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Joseph E. Murray, transplant doctor and Nobel Prize Winner, dies at 93

Nobel Prize winner Joseph Murray, 71, of Boston is hugged by his wife Bobby in a San Francisco hotel, October 8, 1990, after learning that he had received the honour for medicine along with another American. Murray discovered how to prevent tissue rejection during human organ transplants.

Court Mast/Reuters

Joseph E. Murray opened a new era of medicine on Dec. 23, 1954, when he removed a healthy kidney from a 23-year-old man and implanted it in the man's ailing identical twin – thus completing the first successful transplant of a human organ.

Murray went on to pioneer techniques that, over the years, changed the lives of tens of thousands of patients who received new kidneys, hearts, lungs, livers or other organs after their own had failed. In 1990, he was awarded the Nobel Prize in Physiology or Medicine.

Among other procedures, he performed kidney transplants involving more than two dozen pairs of identical twins. In 1959, he conducted the first successful transplant to a non-identical recipient, and three years later, the first using a cadaver kidney. He also trained doctors who became leaders in transplantation around the world.

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Murray, 93, died on Nov. 26 at Boston's Brigham and Women's Hospital, where he performed his groundbreaking surgical feat. According to hospital spokesman Tom Langford, the cause was complications of a stroke he suffered a few days earlier.

As director of the Surgical Research Laboratory at Harvard Medical School and at Peter Bent Brigham Hospital in Boston (which became Brigham and Women's) Murray was a leader in the study of transplant techniques, the mechanisms of organ rejection and the use of drugs to thwart it.

Though Murray devoted most of his career to reconstructive plastic surgery, he was most famous as a transplant surgeon, especially after receiving the Nobel. He shared the $703,000 prize with Dr. E. Donnall Thomas, a pioneer in bone-marrow transplantation, who died in October.

Joseph Edward Murray was born on April 1, 1919, in Milford, Mass., the son of William Murray, a judge, and Mary DePasquale Murray, a schoolteacher. He attended the College of the Holy Cross and Harvard Medical School, from which he graduated in 1943. After an abbreviated internship at Brigham, he entered the Army Medical Corps in 1944.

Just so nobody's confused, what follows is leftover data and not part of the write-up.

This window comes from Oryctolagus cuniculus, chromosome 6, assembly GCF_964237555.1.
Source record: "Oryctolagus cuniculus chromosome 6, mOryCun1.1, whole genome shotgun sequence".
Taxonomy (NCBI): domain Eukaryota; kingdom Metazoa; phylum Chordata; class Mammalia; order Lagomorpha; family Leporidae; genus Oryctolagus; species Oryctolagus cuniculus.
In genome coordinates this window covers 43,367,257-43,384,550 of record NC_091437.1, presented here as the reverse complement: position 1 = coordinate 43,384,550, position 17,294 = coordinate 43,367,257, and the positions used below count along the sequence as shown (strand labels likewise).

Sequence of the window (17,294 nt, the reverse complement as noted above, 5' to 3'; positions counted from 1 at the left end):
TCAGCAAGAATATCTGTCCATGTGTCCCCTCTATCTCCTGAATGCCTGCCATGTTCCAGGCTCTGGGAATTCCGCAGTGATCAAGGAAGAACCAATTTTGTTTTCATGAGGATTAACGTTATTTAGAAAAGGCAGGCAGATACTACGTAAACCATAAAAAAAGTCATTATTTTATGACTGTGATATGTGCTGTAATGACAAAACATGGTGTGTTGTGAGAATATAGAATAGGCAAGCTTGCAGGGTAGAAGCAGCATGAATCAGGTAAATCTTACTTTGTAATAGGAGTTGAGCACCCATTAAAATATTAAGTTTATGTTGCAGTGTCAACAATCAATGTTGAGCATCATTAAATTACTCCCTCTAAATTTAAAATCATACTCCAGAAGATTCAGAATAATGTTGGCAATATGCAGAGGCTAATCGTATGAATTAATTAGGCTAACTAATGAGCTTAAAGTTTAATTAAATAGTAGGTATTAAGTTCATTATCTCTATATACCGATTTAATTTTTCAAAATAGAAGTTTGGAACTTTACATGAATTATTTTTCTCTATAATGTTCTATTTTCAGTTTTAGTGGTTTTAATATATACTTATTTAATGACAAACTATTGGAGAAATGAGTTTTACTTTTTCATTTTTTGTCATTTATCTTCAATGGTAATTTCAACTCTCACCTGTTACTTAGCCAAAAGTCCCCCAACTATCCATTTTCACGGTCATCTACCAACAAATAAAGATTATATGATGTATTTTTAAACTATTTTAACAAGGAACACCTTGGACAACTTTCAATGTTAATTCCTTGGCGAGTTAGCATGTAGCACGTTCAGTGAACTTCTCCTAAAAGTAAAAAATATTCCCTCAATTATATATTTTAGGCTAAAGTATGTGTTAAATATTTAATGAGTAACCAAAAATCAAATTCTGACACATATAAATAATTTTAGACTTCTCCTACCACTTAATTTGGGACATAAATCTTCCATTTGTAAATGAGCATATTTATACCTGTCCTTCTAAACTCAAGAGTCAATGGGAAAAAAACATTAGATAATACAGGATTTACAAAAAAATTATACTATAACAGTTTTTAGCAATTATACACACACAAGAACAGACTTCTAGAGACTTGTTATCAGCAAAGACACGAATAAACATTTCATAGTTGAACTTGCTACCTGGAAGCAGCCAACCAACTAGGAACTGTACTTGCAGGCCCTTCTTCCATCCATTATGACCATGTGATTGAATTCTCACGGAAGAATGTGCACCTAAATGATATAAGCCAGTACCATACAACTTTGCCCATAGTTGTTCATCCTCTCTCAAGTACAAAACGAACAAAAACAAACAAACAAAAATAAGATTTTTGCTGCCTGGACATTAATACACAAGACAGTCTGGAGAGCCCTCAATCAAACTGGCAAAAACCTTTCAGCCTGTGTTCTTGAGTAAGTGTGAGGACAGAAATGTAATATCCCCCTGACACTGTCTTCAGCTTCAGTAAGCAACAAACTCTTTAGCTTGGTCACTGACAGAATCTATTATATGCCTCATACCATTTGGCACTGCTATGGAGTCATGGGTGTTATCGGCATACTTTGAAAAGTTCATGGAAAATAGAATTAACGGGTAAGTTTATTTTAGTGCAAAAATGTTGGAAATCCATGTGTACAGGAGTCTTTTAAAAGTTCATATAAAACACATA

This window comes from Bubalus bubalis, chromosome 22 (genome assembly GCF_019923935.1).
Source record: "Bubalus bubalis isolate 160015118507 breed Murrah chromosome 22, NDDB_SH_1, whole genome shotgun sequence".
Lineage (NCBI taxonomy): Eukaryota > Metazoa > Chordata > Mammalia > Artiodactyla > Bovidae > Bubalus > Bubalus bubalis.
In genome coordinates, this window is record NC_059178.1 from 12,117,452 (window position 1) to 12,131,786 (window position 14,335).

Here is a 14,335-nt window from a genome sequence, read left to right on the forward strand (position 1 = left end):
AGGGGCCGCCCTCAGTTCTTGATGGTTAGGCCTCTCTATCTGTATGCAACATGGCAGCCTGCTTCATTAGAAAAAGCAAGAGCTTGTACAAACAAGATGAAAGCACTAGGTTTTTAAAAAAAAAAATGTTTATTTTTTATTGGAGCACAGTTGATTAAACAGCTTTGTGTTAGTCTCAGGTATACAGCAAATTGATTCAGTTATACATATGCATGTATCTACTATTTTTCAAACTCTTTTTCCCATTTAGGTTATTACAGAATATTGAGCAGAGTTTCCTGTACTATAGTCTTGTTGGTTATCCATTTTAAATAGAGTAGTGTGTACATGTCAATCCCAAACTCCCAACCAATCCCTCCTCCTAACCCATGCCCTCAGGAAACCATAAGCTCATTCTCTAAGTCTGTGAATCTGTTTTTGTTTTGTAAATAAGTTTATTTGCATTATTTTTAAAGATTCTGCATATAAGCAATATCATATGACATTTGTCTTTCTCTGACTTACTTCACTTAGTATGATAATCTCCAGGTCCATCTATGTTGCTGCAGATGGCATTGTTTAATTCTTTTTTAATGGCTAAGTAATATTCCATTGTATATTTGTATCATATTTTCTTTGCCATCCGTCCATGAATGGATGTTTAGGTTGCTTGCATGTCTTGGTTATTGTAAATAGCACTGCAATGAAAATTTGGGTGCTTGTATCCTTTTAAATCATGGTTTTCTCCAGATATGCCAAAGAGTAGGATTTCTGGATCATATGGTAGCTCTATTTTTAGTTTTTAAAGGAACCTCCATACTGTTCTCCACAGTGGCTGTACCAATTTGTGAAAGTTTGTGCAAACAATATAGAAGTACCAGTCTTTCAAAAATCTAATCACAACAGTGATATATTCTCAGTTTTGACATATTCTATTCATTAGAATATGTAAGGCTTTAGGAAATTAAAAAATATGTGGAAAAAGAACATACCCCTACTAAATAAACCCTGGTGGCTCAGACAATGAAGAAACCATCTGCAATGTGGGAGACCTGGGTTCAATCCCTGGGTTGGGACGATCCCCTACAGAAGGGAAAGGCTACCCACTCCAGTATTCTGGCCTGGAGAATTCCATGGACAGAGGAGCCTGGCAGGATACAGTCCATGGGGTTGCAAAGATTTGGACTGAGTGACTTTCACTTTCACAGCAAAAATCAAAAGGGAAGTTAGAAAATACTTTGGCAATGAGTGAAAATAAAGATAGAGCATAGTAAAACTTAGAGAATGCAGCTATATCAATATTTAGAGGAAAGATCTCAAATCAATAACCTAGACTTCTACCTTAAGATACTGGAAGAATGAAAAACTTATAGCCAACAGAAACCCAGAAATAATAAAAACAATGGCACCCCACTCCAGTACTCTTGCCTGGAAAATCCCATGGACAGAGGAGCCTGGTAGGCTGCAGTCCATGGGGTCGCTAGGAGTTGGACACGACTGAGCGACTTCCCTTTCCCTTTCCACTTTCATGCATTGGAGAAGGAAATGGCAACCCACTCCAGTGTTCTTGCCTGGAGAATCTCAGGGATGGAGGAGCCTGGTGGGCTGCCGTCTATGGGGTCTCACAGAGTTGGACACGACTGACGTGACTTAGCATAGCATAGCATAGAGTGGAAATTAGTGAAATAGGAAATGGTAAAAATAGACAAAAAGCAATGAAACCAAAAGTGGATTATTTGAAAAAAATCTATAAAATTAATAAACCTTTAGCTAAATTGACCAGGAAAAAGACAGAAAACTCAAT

It was his experience as an Army doctor, especially using cadaver skin to treat burned soldiers, that led him to both transplantation and facial reconstruction, Murray said in a 2001 interview. Though the transplanted skin would survive for only eight or 10 days before it would "begin to melt around the edges," he recalled, the experience taught him that tissue from one person might survive for a time in another and that it might be possible to use "tissue from a dead person to save a human life."

So when he returned to civilian life and began practising as a plastic and general surgeon at Brigham, he joined colleagues in investigating the possibilities of organ transplants. At the time, he recalled, organ transplantation was considered such a wild dream that a medical school mentor advised him to abandon the idea as a clinical dead end.

At Brigham, the work "was considered a fringe project," he wrote in his autobiography, Surgery of the Soul, published in 2001 by Science History Publications/USA.

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But he and his colleagues began testing surgical techniques with dogs, removing and reimplanting kidneys. Then, in October, 1954, Richard Herrick – a Massachusetts man dying of chronic nephritis, a kidney disease – was admitted to the hospital, and his doctors referred him to Murray as a possible transplant recipient. The man's identical twin, Ronald, was willing to give him a kidney. Would Murray perform the surgery?

It was a daunting prospect. Murray worried about "taking a normal person and doing a major operation not for his benefit but for another person's," he said in the 2001 interview.

"We were criticized for playing God," he said.